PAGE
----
The Big Idea
Every obstacle can be overcome.
Questions I Answer
- How do I overcome my obstacles?
- What if my obstacles can’t be changed?
- How do I pivot or shift my expectations?
Key Topics in the Show
Mandy’s story of becoming a deaf singer
How losing her hearing has allowed her to communicate more & feel more connected
Dealing with having to change your plans while still staying true to your why
What to do if your dream gives up on you
Getting over fear by giving yourself permission to fail
Resources and Links
- Read Mandy’s book, Sensing the Rhythm: Finding My Voice in a World Without Sound & check out her tour dates to see her play live!
Welcome to season eight of Productivity Paradox with Tanya Dalton. A podcast focused on using productivity not just to do more, but to achieve what’s most important to you. Join Tanya this season as she focuses on planning for success using proven productivity strategies. To get her free checklist, Five Minutes To Peak Productivity, simply go to inkWELLpress.com/podcast. To get her free checklist, Five Minutes To Peak Productivity, simply go to inkWELLpress.com/podcast.
And now here’s your host Tanya Dalton.
Hello, hello everyone. Welcome to Productivity Paradox. I’m your host, Tanya Dalton, and this is episode 102. Today’s podcast is a special one, because we’ve been talking a lot about making plans. But what do you do when you lose control of those plans? Even the best laid plans and dreams, they hit snags from time to time. So when I met Mandy Harvey recently at an event that we both spoke at, I knew I had to have her on the show. I knew her story would be incredibly inspiring, because you see, Mandy Harvey is an award-winning singer and songwriter who lost her residual hearing at the age of 19. Yes, Mandy is deaf, but even after her hearing loss, Mandy’s been able to pursue an incredibly successful career in music. She’s an in-demand performer and she’s released four albums. Mandy performs around the United States. She’s won the VSA’s top young soloist award, and has even lived a personal dream of performing at the Kennedy Center in DC.
You may recognize Mandy from her appearance on America’s Got Talent, which earned her the golden buzzer from Simon Cowell for performing her original song, “Try.” So let me introduce you to Mandy. Hi, Mandy. Thanks so much for coming on the show.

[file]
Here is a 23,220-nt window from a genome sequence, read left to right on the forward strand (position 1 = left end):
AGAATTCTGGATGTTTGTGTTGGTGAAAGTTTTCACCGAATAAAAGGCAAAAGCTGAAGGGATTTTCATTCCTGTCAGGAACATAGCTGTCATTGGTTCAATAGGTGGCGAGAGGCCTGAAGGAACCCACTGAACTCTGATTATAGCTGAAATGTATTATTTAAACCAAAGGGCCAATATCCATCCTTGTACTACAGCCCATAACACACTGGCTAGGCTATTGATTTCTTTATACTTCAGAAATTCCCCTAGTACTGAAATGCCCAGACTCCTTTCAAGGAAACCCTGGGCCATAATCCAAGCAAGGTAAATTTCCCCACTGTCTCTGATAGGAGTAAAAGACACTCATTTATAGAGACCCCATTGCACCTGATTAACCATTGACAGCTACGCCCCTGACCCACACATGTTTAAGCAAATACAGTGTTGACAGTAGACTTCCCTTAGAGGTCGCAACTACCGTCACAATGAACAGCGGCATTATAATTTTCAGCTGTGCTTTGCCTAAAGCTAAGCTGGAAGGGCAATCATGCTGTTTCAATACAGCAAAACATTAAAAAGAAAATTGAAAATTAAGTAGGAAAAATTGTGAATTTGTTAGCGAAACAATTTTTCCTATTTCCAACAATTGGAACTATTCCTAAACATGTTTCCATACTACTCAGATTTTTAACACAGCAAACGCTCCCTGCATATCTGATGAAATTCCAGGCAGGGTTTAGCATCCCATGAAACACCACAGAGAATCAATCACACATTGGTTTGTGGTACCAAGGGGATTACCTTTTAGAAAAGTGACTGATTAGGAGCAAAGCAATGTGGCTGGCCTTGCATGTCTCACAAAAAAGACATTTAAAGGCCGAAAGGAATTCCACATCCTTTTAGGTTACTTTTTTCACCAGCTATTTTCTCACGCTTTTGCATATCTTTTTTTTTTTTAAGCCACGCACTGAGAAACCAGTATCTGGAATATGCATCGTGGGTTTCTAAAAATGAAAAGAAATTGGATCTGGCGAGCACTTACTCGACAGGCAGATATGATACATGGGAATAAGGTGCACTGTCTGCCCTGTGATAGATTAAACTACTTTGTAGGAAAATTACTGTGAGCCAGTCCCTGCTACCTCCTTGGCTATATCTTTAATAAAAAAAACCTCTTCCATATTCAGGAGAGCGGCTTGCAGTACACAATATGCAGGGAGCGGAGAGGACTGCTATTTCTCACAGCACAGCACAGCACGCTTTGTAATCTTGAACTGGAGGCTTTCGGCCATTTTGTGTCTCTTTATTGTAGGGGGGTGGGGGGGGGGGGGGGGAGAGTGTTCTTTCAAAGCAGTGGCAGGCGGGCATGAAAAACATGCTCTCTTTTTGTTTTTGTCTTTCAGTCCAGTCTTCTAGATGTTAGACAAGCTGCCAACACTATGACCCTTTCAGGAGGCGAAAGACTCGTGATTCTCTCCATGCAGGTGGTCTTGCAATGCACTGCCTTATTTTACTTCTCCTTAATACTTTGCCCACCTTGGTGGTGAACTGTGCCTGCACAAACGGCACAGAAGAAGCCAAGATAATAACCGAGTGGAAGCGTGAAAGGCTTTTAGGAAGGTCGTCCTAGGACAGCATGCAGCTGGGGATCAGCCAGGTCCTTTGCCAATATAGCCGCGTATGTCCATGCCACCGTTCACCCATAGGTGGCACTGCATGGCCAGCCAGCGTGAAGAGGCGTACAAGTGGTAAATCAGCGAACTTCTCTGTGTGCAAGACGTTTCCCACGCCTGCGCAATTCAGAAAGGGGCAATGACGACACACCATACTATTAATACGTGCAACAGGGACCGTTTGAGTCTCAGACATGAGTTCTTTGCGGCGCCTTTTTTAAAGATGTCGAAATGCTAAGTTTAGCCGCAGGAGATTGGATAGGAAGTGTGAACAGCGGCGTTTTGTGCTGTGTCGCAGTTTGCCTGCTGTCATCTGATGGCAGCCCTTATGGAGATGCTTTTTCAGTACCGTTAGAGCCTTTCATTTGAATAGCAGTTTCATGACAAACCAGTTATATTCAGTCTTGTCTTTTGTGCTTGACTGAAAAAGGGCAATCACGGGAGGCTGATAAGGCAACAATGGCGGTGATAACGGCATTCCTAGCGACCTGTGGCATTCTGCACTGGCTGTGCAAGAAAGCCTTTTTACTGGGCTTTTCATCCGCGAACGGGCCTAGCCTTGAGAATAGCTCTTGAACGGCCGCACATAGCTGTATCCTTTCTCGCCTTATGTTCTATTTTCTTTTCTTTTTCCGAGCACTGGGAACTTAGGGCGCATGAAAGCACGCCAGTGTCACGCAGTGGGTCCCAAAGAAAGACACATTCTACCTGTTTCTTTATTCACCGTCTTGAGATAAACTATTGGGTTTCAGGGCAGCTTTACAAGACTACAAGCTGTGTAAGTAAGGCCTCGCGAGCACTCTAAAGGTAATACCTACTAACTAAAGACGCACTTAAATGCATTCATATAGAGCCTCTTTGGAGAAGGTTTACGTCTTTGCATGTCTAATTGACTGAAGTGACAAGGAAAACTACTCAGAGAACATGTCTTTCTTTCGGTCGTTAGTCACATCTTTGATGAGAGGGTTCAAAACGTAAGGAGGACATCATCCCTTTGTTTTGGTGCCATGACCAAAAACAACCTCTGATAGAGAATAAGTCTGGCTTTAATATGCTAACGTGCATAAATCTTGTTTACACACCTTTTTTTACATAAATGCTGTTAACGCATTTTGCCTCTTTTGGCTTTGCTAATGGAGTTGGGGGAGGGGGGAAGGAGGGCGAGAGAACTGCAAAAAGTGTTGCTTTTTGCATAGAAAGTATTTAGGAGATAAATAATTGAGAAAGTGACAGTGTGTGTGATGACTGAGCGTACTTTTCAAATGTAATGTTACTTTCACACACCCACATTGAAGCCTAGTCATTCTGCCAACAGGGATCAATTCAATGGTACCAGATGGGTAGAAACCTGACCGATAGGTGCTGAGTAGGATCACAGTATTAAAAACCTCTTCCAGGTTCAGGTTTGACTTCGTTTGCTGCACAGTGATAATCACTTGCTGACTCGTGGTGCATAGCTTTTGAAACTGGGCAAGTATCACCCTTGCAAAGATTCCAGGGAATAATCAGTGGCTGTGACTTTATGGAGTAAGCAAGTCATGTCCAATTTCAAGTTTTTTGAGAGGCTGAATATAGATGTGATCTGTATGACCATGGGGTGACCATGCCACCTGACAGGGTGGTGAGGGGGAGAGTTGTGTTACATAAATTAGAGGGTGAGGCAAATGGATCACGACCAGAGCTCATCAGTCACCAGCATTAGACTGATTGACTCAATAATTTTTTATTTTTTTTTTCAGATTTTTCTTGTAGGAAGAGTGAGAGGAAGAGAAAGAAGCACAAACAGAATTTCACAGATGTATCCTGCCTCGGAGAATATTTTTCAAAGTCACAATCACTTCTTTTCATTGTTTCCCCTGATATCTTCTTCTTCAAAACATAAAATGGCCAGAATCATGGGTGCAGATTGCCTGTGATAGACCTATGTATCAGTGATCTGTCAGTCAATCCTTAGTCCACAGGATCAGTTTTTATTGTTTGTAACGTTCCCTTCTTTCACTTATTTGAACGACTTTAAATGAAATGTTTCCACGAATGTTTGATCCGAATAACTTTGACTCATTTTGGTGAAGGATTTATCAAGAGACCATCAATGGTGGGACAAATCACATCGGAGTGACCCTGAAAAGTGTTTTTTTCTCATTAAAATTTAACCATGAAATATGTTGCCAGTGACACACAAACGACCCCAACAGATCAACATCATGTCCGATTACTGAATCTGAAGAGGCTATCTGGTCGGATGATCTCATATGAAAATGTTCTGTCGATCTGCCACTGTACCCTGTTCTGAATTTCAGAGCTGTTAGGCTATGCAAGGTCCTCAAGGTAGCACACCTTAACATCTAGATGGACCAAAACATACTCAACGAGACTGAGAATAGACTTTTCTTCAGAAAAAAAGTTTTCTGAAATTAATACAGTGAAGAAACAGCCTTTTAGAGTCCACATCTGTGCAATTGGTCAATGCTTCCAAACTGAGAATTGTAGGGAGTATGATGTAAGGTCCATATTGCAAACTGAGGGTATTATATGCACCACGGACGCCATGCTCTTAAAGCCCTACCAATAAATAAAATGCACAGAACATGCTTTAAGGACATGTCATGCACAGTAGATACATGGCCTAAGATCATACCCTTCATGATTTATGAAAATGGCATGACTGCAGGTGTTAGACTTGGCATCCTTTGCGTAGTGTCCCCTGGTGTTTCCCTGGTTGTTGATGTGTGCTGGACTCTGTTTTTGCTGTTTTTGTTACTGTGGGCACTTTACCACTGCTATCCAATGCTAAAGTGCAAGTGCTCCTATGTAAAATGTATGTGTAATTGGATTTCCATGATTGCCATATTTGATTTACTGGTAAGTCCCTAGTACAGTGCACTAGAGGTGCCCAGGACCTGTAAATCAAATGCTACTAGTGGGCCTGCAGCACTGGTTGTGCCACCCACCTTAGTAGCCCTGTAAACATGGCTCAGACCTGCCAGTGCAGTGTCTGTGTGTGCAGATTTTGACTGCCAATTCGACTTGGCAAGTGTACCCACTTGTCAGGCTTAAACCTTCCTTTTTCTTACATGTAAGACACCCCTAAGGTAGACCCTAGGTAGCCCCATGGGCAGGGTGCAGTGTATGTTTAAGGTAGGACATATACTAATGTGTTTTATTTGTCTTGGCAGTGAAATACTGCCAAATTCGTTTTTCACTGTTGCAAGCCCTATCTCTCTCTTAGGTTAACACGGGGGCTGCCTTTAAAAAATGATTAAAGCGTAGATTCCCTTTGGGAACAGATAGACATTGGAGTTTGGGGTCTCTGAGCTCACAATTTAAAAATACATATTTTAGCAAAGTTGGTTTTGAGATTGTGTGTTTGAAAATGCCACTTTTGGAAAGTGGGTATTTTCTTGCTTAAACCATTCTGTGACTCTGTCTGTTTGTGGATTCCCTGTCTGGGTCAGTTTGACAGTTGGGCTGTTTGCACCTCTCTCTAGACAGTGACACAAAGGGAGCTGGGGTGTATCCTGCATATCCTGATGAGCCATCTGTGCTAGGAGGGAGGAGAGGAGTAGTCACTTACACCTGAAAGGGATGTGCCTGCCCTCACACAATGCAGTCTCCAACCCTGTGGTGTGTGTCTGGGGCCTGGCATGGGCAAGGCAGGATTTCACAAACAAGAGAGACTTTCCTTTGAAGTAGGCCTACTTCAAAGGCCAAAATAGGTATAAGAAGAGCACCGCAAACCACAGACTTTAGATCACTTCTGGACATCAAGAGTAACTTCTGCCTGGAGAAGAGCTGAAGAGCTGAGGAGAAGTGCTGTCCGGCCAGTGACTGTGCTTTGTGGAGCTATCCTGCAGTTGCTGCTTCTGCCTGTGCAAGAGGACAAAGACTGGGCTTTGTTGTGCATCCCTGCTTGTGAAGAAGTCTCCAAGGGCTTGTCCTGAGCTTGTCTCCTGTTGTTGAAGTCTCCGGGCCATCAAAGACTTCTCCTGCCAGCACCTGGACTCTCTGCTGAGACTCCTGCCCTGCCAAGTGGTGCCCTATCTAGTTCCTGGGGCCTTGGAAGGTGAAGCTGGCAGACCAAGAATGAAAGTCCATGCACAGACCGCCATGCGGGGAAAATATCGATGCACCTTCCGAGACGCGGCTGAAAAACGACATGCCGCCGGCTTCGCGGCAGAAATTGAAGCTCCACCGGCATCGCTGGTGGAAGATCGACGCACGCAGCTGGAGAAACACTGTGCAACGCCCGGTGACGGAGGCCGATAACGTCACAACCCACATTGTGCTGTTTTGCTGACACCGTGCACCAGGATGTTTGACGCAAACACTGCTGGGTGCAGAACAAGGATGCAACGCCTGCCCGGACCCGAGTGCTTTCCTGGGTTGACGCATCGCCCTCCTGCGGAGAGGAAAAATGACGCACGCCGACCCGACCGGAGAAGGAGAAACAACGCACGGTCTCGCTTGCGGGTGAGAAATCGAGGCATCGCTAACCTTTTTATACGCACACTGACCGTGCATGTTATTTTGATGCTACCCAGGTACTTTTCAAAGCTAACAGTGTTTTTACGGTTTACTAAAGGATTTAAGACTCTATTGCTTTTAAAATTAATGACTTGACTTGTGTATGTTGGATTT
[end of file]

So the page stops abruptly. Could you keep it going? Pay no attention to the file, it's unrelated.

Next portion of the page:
Mandy: Hi. I’m so excited. Thank you so much for having me.
Tanya: Absolutely. You know, when we met in New York, I remember that you said something that really stuck with me and I thought it was so
powerful. It was in that precise moment that I knew that I absolutely had to have you on the show. I kind of stopped what I was doing and I wrote it down word for word because it was so powerful and what you said was: “When I lost my hearing, I could no longer hear my own voice, which meant I could no longer be my own worst critic. I could no longer compare myself to others, and I stopped being my own barrier.”
And I thought to myself, wow, that’s a woman who is taken what many would see as a huge obstacle, this disability, and turned it absolutely on its head, but obviously it took some time to get to that point. It wasn’t a simple process.
Mandy: Oh, gosh, no.
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Tanya: So, yeah. Could you share a little bit with my listeners about your story and your process in getting here?
Mandy: Yeah. You know, it’s quite funny to look back and see the crazy journey that you’ve been on because you know, when you’re living it, you’re just really hyper-focused in the now and to scope back and see how far you’ve come it’s just like, wow, I can’t even believe that I made all of those tiny little steps.
But you know, I started out as a very shy, hard of hearing, introverted kid and public speaking or singing in front of other people, it didn’t just cause me pain. It was such a high anxiety and stress, I mean, I would pass out or vomit or you know, I never ever anticipated myself as being a performer for a career. I wanted to do music education.
I went to school for vocal music education at Colorado State University up in Fort Collins and it was a dream. My goal was to be able to give other people, other students an ability to express themselves just how I had found my ability to express myself through music, but also help to create a community aspect and bridge gaps between people and cultures and any kind of difference and enjoy something as one unit.
I started losing my hearing in mass chunks. I noticed it first a month after I started school that I could no longer hear my teachers talking anymore. And you know, I’ve had problems my whole life, so it wasn’t something that I was terribly shocked with, but it didn’t come back. I went to the audiologist and I had lost about 40 decibels of sound in both ears and they were worried it was progressive and it just kept going down. Kept going down. At Christmas I was legally deaf and getting fitted for hearing aids. The start of the new semester came and I had my hearing aids, which were horribly expensive by the way.